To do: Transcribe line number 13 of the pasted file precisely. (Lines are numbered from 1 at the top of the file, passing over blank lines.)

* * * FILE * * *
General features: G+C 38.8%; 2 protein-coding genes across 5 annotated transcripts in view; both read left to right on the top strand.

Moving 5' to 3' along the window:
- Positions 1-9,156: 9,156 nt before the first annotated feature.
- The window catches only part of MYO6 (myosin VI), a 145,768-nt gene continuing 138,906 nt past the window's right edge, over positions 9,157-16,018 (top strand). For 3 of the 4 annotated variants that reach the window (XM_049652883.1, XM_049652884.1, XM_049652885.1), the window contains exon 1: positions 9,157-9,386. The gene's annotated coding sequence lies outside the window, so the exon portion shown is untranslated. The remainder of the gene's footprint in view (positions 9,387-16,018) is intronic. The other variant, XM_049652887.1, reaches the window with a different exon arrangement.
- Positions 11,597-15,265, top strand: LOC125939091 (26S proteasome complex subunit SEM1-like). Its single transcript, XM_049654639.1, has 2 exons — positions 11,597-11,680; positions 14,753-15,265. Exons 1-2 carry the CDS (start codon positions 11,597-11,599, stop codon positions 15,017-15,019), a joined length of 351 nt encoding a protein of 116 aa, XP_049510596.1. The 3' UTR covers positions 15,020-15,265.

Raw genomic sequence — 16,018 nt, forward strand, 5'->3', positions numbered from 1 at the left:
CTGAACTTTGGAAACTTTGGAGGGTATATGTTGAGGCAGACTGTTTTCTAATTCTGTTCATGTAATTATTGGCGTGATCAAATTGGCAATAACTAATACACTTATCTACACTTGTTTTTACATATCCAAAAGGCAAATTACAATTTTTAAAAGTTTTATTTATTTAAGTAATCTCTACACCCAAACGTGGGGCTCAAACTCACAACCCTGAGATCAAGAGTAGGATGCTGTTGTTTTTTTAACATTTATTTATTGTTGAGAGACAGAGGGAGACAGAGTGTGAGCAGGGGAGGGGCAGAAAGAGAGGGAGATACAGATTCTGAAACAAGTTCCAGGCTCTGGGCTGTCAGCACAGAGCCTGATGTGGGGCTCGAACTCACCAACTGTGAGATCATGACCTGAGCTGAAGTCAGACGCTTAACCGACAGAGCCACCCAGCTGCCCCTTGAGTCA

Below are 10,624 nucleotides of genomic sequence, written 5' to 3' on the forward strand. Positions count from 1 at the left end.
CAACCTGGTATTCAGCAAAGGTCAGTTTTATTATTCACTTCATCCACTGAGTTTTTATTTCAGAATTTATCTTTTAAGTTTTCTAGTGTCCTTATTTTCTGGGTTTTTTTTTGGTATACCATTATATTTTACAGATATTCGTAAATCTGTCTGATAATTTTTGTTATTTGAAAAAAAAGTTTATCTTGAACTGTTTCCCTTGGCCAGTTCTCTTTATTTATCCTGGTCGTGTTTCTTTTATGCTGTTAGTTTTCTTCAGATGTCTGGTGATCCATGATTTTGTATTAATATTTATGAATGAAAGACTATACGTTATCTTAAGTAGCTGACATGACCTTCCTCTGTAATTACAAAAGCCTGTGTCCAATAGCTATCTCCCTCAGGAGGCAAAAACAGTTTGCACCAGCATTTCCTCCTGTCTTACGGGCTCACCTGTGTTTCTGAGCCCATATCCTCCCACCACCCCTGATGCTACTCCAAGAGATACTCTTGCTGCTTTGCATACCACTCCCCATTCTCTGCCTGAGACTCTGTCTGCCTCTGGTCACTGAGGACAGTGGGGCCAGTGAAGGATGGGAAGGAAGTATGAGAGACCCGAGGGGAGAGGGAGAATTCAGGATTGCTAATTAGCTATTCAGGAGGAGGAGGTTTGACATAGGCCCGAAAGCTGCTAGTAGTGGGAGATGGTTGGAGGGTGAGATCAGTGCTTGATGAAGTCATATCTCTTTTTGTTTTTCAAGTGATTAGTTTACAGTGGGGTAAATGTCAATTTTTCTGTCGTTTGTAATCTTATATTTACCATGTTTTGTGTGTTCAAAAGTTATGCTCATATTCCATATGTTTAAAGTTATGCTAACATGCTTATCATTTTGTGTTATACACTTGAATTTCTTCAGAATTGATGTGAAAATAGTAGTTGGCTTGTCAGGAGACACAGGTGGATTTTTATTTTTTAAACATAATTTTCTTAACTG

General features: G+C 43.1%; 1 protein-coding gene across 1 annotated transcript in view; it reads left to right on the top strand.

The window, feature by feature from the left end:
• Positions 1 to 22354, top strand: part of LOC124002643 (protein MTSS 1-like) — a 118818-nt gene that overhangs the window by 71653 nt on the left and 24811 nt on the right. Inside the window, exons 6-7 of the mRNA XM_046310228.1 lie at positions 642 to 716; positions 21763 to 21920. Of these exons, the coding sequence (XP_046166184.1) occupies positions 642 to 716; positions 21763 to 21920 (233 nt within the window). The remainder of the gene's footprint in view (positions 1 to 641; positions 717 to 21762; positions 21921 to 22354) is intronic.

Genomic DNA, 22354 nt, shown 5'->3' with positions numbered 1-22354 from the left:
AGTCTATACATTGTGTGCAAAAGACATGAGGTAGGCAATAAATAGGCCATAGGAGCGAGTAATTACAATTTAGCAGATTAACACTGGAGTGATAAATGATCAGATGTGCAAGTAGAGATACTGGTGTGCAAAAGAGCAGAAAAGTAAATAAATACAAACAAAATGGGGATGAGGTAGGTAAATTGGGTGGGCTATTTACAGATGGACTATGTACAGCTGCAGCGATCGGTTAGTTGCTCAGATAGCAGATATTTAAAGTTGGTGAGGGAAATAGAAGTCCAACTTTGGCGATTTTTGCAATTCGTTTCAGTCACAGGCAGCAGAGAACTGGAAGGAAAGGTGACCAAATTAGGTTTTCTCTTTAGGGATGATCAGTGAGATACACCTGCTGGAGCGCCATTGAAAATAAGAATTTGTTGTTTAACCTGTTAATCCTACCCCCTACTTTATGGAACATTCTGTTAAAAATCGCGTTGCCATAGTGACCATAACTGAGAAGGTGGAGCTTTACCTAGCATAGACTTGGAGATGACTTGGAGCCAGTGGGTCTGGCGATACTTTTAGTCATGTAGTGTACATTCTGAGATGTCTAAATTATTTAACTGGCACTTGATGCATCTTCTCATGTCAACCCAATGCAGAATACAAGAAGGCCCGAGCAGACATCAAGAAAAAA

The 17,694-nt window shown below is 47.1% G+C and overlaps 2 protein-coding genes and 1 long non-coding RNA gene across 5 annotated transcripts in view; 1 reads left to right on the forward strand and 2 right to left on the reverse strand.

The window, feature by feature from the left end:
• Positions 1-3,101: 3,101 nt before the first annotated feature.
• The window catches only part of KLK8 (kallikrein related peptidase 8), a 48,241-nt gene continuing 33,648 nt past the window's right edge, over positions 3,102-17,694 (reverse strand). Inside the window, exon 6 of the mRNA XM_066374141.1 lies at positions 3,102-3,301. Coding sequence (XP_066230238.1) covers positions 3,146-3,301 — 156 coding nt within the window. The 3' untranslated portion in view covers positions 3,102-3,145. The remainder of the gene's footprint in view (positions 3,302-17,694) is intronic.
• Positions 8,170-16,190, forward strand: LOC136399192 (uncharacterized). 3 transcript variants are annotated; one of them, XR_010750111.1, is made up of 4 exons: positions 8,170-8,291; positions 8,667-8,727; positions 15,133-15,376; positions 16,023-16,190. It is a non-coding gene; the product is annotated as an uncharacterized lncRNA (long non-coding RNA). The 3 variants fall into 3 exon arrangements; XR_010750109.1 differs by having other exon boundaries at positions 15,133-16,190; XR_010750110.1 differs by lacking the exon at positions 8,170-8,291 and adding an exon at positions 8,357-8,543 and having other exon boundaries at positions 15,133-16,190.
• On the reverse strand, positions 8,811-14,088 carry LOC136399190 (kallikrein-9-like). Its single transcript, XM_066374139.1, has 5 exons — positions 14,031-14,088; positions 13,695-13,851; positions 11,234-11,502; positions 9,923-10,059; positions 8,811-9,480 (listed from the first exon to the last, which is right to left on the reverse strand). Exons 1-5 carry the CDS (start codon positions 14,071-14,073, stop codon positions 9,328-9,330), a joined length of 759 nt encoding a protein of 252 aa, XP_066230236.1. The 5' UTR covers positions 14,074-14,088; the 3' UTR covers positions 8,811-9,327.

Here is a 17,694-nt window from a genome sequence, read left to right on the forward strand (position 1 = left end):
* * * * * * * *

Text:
Genomic DNA, 22354 nt, shown 5'->3' with positions numbered 1-22354 from the left: